Materialistic kids tend to be pack rats and the more stuff the better. So take a Reality Check. Might your child be the next poster kid for the reality show, “Hoarders?” If so, it’s time for serious action.

To break your child’s hoarding habit provide three boxes labeled with one of these words: “Trash” (for ripped, torn, or broken items; “Memories,” (items with special meaning); and “Charity” (gently used toys, accessories or clothing that other kids may appreciate). Then encourage him to go through his drawers, closets, and shelves.

Explain that he should keep what he really needs, uses and wears, and put the rest into the specified box. Make sure that he helps you take the “Charity” box to an organization such as Goodwill or Red Cross to help him realize that not everyone is so fortunate.

6. Teach “Needs” vs. “Wants” 

Materialistic kids often want things “N.O.W.” and don’t stop to consider if the item is even necessary.

Solution: Whenever your kid pleads for some nonessential thing he just “must have” ask: “Is it something you really need or just want?”  Consistency is crucial…don’t back down!

Then outlaw nonessential, “have to have it” NOW spending.

7. Teach the habit of “giving” not “getting”

“Hands on” giving helps counter materialism more powerfully than almost anything else. So take your kids with you to bring dinner to a sick neighbor or to volunteer in a soup kitchen together.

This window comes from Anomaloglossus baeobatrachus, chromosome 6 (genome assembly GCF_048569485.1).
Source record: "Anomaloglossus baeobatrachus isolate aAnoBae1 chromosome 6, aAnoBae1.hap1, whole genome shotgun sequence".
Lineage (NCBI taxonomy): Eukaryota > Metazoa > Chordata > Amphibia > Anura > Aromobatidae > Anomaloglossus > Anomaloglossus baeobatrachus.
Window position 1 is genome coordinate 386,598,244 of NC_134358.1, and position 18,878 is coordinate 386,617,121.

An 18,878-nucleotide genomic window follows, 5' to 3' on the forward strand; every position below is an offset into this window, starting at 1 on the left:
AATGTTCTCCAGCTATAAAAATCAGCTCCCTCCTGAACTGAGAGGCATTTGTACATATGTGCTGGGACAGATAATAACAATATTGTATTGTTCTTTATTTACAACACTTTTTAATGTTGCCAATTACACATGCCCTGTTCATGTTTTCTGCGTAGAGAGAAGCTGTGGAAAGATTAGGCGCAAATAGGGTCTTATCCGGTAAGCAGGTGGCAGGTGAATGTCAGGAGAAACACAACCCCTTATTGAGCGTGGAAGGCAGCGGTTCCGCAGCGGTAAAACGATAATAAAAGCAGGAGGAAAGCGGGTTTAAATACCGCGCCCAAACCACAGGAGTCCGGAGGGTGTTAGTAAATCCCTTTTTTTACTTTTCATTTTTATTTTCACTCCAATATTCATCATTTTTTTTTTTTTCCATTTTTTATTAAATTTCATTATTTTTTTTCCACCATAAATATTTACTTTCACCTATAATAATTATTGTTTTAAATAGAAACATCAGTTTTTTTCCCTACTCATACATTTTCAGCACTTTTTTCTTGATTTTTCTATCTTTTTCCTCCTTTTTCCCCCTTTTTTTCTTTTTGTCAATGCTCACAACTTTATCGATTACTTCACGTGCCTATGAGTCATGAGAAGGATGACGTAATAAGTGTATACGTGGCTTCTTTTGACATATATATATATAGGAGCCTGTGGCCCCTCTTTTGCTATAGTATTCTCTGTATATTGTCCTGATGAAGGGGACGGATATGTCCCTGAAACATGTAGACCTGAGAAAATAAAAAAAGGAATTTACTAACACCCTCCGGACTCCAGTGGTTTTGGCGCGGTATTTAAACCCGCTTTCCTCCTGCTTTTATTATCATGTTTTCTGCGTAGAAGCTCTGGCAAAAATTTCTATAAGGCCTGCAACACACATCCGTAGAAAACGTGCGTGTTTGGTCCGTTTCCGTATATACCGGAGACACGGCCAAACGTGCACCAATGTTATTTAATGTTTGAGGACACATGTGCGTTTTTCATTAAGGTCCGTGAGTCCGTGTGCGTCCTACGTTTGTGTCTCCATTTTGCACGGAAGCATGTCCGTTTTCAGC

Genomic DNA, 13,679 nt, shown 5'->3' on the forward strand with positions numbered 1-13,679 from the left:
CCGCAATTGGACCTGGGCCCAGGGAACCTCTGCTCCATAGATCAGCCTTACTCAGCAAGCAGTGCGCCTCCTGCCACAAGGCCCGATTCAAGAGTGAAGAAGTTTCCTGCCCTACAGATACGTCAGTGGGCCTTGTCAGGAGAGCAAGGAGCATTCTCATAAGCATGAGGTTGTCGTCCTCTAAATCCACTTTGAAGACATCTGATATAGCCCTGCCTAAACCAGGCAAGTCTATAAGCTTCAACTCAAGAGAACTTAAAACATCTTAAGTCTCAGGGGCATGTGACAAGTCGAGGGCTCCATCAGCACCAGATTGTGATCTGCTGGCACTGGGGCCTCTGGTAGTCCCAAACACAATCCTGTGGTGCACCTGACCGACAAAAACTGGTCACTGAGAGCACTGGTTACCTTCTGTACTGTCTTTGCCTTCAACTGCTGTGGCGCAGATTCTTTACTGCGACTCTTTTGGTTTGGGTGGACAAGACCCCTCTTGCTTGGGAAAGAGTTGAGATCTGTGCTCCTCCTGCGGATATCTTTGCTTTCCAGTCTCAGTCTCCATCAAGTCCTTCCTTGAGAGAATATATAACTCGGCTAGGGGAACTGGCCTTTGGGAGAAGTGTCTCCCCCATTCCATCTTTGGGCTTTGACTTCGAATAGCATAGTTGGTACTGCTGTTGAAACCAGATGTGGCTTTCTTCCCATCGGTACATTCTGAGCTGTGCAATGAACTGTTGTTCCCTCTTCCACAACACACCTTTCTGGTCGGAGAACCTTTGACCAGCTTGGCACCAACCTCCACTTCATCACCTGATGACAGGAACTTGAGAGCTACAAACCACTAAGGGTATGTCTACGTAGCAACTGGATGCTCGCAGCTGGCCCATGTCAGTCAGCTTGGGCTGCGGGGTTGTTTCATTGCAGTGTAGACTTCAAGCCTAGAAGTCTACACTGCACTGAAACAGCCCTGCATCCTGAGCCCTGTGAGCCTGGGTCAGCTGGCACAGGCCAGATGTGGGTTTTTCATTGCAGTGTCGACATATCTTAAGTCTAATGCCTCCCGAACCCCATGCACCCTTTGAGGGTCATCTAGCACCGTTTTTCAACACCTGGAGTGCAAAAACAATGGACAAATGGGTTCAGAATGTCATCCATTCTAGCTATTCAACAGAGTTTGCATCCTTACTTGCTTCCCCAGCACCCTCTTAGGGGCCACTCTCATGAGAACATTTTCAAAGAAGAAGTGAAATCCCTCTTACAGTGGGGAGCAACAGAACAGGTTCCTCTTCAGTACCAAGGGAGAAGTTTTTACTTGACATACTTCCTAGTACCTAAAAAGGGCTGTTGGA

Require your kids give part of a weekly allowance to needy kids. To stretch empathy, have your child shut his eyes and visualize the recipients’ reactions to the child’s gift.

Choose a cause as a family: adopting an orphan through Save the Children; befriending the lonely neighbor. Let your kid feel the power of giving.

8. Model restraint

Research shows that parents who are materialistic raise the most materialistic kids. You’re the best role model for helping your child cope with our complicated material world, so what kind of example are you setting for your kid?

Or just use the simplest parenting solution: the next time your kid says “I want….” say, “Honey, I want to boost your self-esteem and decrease your chance for depression, so NO!”

On this note, research is clear: money does not buy happiness. In fact, the wealthier are exactly less happier. Don’t think you’re doing your child any favor by buying to think it will create a more content critter. Instead, help your child learn constraint and to monitor “impulsiveness” by not spending ASAP. And focus your efforts on boosting your child’s “inside” qualities. Who she is on the inside, matters far more for self-esteem and happiness than the brand she wears.

For more solutions, signs of materialism, the latest research on how to curb it, or dozens more practical and proven parenting tips on 101 hot-button topics see The Big Book of Parenting Solutions: 101 Answers to Your Everyday Challenges and Wildest Worries

Meanwhile, what are you doing to help raise a less materialistic kid in a materialistic world? If you have  ideas you’d like to pass on, please post your best tip! I’d love to hear from you.